[00:00:00] (Music) SY: Welcome to the CodeNewbie podcast, where we talk to people on their coding journey in hopes of helping you on yours. I'm your host Saron and today we're talking about technical books. (Music) If you've been learning to code, you've probably come across the company A Book Apart.
[00:00:24] KL: My name is Katel LeDû, and I'm the CEO of A Book Apart. That's a publishing company that produces brief books for people who design, write and code.
[00:00:34] SY: They're known for packing a lot of information into a pretty small space.
[00:00:38] KL: And I basically run the show. I do everything from, you know, finding offers to write the books to printing it and selling it online and getting it out the door.
[00:00:47] SY: But how does a technical book get made? And for code newbies who are considering using books as part of their toolkit, how do you know a book is right for you? We'll dive into these questions and more. After this.
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[00:02:48] SY: Ok so I love your name so much. Can you say your name...
[00:02:51] KL: Thank you.
[00:02:51] SY: ...just one more time?
[00:02:53] KL: Sure. It's Katel LeDû.
[00:02:55] SY: Oh my god. That is so fancy. That is so fancy.
[00:02:58] KL: Thank you so much. I did not think about growing up, and I was always very like, you know, nervous about it, but I, I really like it now. (Laughing)
[00:03:07] SY: Yes. So you are CEO of A Book Apart, and I, I loved the way you described it. You said, "I run. I run the show." That's awesome. Tell me a little bit about what that means because I, I know a book apart. I've, I've known about A Book Apart I think since I first learned about coding. And I just love how specific the topics are. And they're very short and succinct and just packed with information. They feel very actionable. And when I think about the CEO of an organization that can produce something that good, (Laughing) that just feels like such a big job. What does it mean to be CEO?
[00:03:40] KL: Oh gosh. Well it is a big job and I love it. And I think that it maybe doesn't feel as big as it is because I really do enjoy it. And, you know, I feel—I know it's not magic—but I, I feel like I magically kind of found the thing that I'm really good at. So when I joined A Book Apart in 2013, it was more or less a side project of the folks who founded it, and that was Jason Santa Maria, Jeffrey Zeldman and Mandy Brown. And at the time, they had had, you know, a few books that they had put out. They were kind of seeing if it was gonna stick and whether people were gonna buy the books and read them. And, and people did and it was great. It was really successful. But by the time that they were looking for me, they realized that like this is a business, and you know, they need someone to take ownership of that and you know really be full-time on that, which makes complete sense. So I came along and it just seemed like such a great opportunity. And it was kind of amazing because when I started, even though they had the idea down for what the, for the product was what the books were, you know, gonna be like. There was a very clear vision for the quality and the design and the approach that we were looking for. I came in and I spent a lot of that first year or two really laying a groundwork for how we were going to operate. So we didn't really have like a, you know, solid editorial process and we just kind of like solidified the team over, over time. And it's yeah. It's been amazing because it's really grown, and I got to grow with it, which is just so exciting.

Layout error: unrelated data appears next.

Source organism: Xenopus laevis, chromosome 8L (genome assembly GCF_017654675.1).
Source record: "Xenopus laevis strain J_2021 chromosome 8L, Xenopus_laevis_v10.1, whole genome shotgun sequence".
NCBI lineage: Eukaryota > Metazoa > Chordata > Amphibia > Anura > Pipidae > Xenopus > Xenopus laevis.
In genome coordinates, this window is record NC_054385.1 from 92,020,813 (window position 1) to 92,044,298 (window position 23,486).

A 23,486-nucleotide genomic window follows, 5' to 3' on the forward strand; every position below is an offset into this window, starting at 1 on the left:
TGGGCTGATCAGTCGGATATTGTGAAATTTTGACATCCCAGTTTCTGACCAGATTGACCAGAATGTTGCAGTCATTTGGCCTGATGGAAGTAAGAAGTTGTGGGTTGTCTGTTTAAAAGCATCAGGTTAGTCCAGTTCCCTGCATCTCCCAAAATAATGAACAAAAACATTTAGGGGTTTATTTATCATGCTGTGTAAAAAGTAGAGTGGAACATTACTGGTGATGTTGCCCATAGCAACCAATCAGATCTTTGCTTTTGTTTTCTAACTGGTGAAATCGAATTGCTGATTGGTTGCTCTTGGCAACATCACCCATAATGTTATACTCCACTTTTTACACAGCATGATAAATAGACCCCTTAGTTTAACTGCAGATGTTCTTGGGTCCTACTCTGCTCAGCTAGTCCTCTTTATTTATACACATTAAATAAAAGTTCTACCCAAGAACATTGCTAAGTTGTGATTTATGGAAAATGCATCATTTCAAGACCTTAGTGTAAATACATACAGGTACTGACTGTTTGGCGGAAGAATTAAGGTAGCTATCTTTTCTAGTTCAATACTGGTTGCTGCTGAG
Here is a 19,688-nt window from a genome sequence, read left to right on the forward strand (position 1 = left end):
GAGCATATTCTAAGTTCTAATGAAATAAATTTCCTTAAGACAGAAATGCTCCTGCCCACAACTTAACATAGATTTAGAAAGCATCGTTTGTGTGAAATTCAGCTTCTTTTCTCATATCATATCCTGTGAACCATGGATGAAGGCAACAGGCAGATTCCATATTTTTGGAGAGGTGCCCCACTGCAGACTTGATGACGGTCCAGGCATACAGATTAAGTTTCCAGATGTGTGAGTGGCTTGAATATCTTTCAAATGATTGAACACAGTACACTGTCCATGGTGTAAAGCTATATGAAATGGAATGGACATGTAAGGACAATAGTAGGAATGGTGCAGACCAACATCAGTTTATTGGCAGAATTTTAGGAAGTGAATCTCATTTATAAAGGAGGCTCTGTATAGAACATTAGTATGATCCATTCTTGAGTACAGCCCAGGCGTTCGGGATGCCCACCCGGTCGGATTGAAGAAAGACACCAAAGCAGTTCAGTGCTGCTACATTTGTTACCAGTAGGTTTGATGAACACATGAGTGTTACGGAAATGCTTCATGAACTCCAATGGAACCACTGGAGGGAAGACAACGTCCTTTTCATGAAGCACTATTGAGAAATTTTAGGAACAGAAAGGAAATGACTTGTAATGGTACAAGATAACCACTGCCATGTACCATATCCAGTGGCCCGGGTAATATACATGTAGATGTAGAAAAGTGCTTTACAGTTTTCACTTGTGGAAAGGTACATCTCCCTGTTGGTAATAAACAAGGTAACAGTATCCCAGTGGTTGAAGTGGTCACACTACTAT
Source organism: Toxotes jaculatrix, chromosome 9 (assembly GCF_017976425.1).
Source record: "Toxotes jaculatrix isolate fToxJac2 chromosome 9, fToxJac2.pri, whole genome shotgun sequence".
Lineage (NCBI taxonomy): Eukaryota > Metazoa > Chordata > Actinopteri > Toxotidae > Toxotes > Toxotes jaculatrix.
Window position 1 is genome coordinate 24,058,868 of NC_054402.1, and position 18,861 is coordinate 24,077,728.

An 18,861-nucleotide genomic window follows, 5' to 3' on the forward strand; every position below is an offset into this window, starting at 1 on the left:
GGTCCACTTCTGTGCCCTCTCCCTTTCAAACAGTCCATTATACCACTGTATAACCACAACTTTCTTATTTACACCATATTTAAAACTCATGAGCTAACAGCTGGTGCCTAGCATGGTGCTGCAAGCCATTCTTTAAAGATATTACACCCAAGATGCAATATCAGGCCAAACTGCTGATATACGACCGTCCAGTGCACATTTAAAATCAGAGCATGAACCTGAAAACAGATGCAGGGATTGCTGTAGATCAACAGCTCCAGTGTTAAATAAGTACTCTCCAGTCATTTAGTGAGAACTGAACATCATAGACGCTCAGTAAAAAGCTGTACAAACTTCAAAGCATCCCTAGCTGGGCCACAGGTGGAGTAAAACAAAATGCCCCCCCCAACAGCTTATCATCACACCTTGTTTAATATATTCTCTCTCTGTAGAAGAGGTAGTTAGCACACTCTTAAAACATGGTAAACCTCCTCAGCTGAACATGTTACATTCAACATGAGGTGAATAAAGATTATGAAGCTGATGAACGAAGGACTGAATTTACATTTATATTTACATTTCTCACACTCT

[00:05:09] SY: So have you been CEO before?
[00:05:12] KL: I have not. That has been new with this job as well. I mean I've been a manager and director and kind of like I've gotten into that I guess level of things. But yeah, I haven't, you know, sort of solely been responsible for the day-to-day operations of something. So I think it's good that it happened over time. (Laughing)
[00:05:32] SY: So tell me about the world you came from 'cause you, your background is not computer science, is not necessarily coding. So what were you doing before A Book Apart?
[00:05:41] KL: Before A Book Apart, I was at National Geographic for about six and a half years, and I worked strictly on the digital team, which was really cool because that was sort of like a whole new world for a traditionally print magazine. So that was really exciting. And yeah, I mean just taking one quick step back...
[00:06:00] SY: Yeah.
[00:06:00] KL: ...my major in college was photography. And...
[00:06:03] SY: Nice. (Laughing)
[00:06:03] KL: ...you know, yeah. So when I graduated, I was kind of like ok, what am I gonna do with this? (Laughing)
[00:06:11] SY: Did you want to be a photographer?
[00:06:13] KL: You know, I think I did for a while while I was in school, but the more I realized doing it and being out in the field was—it's a lot of work. And I wasn't quite sure that I was ready to do that. So I ended up doing a lot of photo editing. You know, I worked with photographers, and I, I really ended up liking that a lot. And so I actually did some contract work for National Geographic around that time. So I had had a little bit of a taste. And then I went to New York thinking I was going to go be a photographer or work in a studio, and then I ended up working in publishing jobs. So I kind of realized like ok, this is fine. I'm still working with creatives...